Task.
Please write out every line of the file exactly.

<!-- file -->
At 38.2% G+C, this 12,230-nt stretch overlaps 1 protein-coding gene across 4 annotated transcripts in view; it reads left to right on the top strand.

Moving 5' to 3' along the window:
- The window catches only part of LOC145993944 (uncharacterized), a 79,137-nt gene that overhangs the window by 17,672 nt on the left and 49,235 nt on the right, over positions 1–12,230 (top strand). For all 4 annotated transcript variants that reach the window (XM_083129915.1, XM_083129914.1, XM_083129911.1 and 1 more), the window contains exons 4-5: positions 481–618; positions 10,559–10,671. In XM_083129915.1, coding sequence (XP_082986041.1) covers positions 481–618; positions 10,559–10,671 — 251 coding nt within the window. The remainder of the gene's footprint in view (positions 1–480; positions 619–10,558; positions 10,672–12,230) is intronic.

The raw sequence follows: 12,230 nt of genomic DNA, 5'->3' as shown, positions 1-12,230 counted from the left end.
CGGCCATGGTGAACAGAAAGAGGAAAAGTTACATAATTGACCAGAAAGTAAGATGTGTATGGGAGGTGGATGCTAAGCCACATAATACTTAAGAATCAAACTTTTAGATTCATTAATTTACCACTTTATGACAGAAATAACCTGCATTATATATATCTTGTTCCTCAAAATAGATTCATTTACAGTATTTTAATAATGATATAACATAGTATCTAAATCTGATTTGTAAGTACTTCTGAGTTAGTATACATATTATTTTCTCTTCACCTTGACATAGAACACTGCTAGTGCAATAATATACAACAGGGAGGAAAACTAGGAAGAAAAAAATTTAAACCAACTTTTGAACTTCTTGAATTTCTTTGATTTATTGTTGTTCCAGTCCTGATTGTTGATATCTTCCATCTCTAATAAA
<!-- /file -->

At 38.2% G+C, this 12,230-nt stretch overlaps 1 protein-coding gene across 4 annotated transcripts in view; it reads left to right on the top strand.

Moving 5' to 3' along the window:
- The window catches only part of LOC145993944 (uncharacterized), a 79,137-nt gene that overhangs the window by 17,672 nt on the left and 49,235 nt on the right, over positions 1–12,230 (top strand). For all 4 annotated transcript variants that reach the window (XM_083129915.1, XM_083129914.1, XM_083129911.1 and 1 more), the window contains exons 4-5: positions 481–618; positions 10,559–10,671. In XM_083129915.1, coding sequence (XP_082986041.1) covers positions 481–618; positions 10,559–10,671 — 251 coding nt within the window. The remainder of the gene's footprint in view (positions 1–480; positions 619–10,558; positions 10,672–12,230) is intronic.

The raw sequence follows: 12,230 nt of genomic DNA, 5'->3' as shown, positions 1-12,230 counted from the left end.
CGGCCATGGTGAACAGAAAGAGGAAAAGTTACATAATTGACCAGAAAGTAAGATGTGTATGGGAGGTGGATGCTAAGCCACATAATACTTAAGAATCAAACTTTTAGATTCATTAATTTACCACTTTATGACAGAAATAACCTGCATTATATATATCTTGTTCCTCAAAATAGATTCATTTACAGTATTTTAATAATGATATAACATAGTATCTAAATCTGATTTGTAAGTACTTCTGAGTTAGTATACATATTATTTTCTCTTCACCTTGACATAGAACACTGCTAGTGCAATAATATACAACAGGGAGGAAAACTAGGAAGAAAAAAATTTAAACCAACTTTTGAACTTCTTGAATTTCTTTGATTTATTGTTGTTCCAGTCCTGATTGTTGATATCTTCCATCTCTAATAAA